I am staying in this evening. For a Saturday that is fairly rare. I was at school today, celebrating the summer fete by checking my Year 7 form were having fun washing cars, and that they were doing a fairly reasonable job! I have some excellent pictures of them, but sadly it would not be wise for me to publish them here. They did a sterling job, and made a killing! My car looks shiny and new after their loving attention!

Still, all this staying in has left me with a few moments on my hands to think about a Roman Martyr whose feast it is today. St Pancras. Now is there a more appropriate saint to help you think about home? For those of us who live in the UK, St Pancras is the name of the beautifully built, wonderfully restored, hectic train station of central London. For me particularly, the words of Gemma as we emigrated from Ireland to England stick in my mind. We boarded a train towards a new home and she said to my Ma, 'I think we are on number one not budger.' It had been a very long day. Ever since, St. Pancras has been where you have to get to to get home. He is the start point and the end point of many adventures.

But who was St. Pancras, and before he was famous for looking after a railway station, what did he do? The answer is that little is known. He is buried on the Aurelian Way, just outside Rome. He died around 304AD. Some say that he was born in the East, orphaned, brought to Rome by an uncle, Dionysius, and martyred by the age of fourteen. He was a popular with the faithful from the 6th Century onwards, and the first Church St. Augustine of Canterbury established in England was dedicated to him. The church dedicated to him that has impressed me most is in Dartmoor, Widecombe-in-the-moor hosts the 'Cathedral of Dartmoor', dedicated to none other than St Pancras.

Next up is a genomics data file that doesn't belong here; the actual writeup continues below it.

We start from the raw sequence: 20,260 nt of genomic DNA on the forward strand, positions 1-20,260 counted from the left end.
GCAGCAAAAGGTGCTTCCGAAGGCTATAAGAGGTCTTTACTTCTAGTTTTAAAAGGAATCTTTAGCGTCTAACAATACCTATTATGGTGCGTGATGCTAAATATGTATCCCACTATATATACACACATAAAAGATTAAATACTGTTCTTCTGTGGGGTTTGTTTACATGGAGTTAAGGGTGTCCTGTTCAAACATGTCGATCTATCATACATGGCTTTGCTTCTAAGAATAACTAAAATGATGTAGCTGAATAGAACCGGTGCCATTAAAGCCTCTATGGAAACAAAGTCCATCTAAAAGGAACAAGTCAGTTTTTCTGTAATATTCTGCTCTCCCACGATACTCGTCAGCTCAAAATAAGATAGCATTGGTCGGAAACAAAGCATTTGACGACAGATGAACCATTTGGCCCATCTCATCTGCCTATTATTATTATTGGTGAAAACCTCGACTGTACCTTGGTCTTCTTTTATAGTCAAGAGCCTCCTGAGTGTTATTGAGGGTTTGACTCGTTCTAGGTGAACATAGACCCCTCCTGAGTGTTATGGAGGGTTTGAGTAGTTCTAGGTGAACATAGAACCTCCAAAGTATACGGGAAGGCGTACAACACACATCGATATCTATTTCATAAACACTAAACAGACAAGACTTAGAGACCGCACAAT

St Pancras is often invoked against false witness and perjury, headaches and cramp, he is the champion of oaths and is the patron saint of children. In art he is often shown with an inverted sword in one hand and palm branch in another. Look out for him in London next time your travel!

For me, with all his past actions, patronages and history, he is the saint of being at home, and so in his honour I cook a meal for 'staying in' suitable for everyone, especially the kids.

Sausage Plait

I'm tired and I cheated, so I bought puff pastry (mea culpa)

425g puff pastry sheets
500g good quality sausage meat (get it from your local butcher, tell him what it's for, take advice)
2 medium onions, peeled and finely chopped
2 tsp mixed herbs
1 tbl sp wholegrain mustard
1 egg whisked
a little milk

Preheat the over to 230C. Gently fry the onions in a little olive oil. Mix the sausage meat with the onions and mixed park. Place a rectangle of pastry on a greased, non stick, baking tray. Spread a thin layer of wholegrain mustard down the centre (you can leave this out, of course). Place the sausage mixture down the centre of the pastry, leaving a 5cm border down the side.

Working down each side, cut strips from the mixture to the edge of the pastry at a 45 degree angle at 2.5 centimetre angles. Carefully plait these strips across the sausage filling, working alternately left to right and then right to left. When the plaiting is complete brush the pastry with a mixture of beaten eegg and milk.

Bake until golden brown, approximately 30 minutes. Great hot or cold.

I am serving this with coleslaw, beetroot, salad and a warm potato salad, but it is equally good with beans and chips. It is all about being at home.

Tuesday 1 May 2012


If I had a square foot of ground, I'd do this..... and I don't know how much $50 is, but it's not a lot if you are going to grow your own food. Life skill.

Gardening Infographic